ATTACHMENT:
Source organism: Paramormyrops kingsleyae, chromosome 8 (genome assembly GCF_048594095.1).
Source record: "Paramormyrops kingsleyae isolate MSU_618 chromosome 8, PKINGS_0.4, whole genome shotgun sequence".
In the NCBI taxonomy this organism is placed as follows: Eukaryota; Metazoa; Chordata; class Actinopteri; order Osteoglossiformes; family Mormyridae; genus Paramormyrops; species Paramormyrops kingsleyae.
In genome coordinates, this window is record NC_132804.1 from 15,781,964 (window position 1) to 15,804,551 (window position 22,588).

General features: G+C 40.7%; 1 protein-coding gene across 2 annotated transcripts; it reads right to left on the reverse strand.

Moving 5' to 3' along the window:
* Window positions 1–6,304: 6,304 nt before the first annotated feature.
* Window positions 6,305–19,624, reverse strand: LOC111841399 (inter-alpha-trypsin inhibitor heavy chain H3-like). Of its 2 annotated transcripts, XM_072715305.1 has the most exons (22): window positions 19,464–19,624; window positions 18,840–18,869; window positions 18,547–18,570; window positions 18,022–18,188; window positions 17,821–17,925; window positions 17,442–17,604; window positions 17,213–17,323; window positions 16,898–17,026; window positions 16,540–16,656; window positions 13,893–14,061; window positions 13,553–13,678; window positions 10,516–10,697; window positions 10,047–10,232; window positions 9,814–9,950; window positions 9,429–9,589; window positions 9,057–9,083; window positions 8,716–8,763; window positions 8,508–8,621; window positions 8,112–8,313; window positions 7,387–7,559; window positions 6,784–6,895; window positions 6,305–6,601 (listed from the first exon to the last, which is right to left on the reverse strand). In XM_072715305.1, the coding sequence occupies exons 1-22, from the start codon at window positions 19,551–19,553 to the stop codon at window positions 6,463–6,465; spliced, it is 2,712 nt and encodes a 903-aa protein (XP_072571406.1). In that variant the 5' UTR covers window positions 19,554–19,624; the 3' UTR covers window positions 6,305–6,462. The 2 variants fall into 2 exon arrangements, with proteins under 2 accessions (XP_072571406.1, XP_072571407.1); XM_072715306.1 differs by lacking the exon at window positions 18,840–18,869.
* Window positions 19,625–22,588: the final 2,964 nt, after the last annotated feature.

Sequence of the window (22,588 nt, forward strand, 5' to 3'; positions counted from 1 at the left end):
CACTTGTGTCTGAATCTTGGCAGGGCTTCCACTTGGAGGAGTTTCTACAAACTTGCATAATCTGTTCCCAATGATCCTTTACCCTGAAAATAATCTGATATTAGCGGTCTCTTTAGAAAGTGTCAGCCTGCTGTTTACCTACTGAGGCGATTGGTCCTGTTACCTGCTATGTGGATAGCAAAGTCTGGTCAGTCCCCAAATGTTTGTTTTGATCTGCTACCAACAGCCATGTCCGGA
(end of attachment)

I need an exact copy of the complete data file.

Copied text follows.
Source organism: Paramormyrops kingsleyae, chromosome 8 (genome assembly GCF_048594095.1).
Source record: "Paramormyrops kingsleyae isolate MSU_618 chromosome 8, PKINGS_0.4, whole genome shotgun sequence".
In the NCBI taxonomy this organism is placed as follows: Eukaryota; Metazoa; Chordata; class Actinopteri; order Osteoglossiformes; family Mormyridae; genus Paramormyrops; species Paramormyrops kingsleyae.
In genome coordinates, this window is record NC_132804.1 from 15,781,964 (window position 1) to 15,804,551 (window position 22,588).

General features: G+C 40.7%; 1 protein-coding gene across 2 annotated transcripts; it reads right to left on the reverse strand.

Moving 5' to 3' along the window:
* Window positions 1–6,304: 6,304 nt before the first annotated feature.
* Window positions 6,305–19,624, reverse strand: LOC111841399 (inter-alpha-trypsin inhibitor heavy chain H3-like). Of its 2 annotated transcripts, XM_072715305.1 has the most exons (22): window positions 19,464–19,624; window positions 18,840–18,869; window positions 18,547–18,570; window positions 18,022–18,188; window positions 17,821–17,925; window positions 17,442–17,604; window positions 17,213–17,323; window positions 16,898–17,026; window positions 16,540–16,656; window positions 13,893–14,061; window positions 13,553–13,678; window positions 10,516–10,697; window positions 10,047–10,232; window positions 9,814–9,950; window positions 9,429–9,589; window positions 9,057–9,083; window positions 8,716–8,763; window positions 8,508–8,621; window positions 8,112–8,313; window positions 7,387–7,559; window positions 6,784–6,895; window positions 6,305–6,601 (listed from the first exon to the last, which is right to left on the reverse strand). In XM_072715305.1, the coding sequence occupies exons 1-22, from the start codon at window positions 19,551–19,553 to the stop codon at window positions 6,463–6,465; spliced, it is 2,712 nt and encodes a 903-aa protein (XP_072571406.1). In that variant the 5' UTR covers window positions 19,554–19,624; the 3' UTR covers window positions 6,305–6,462. The 2 variants fall into 2 exon arrangements, with proteins under 2 accessions (XP_072571406.1, XP_072571407.1); XM_072715306.1 differs by lacking the exon at window positions 18,840–18,869.
* Window positions 19,625–22,588: the final 2,964 nt, after the last annotated feature.

Sequence of the window (22,588 nt, forward strand, 5' to 3'; positions counted from 1 at the left end):
CACTTGTGTCTGAATCTTGGCAGGGCTTCCACTTGGAGGAGTTTCTACAAACTTGCATAATCTGTTCCCAATGATCCTTTACCCTGAAAATAATCTGATATTAGCGGTCTCTTTAGAAAGTGTCAGCCTGCTGTTTACCTACTGAGGCGATTGGTCCTGTTACCTGCTATGTGGATAGCAAAGTCTGGTCAGTCCCCAAATGTTTGTTTTGATCTGCTACCAACAGCCATGTCCGGA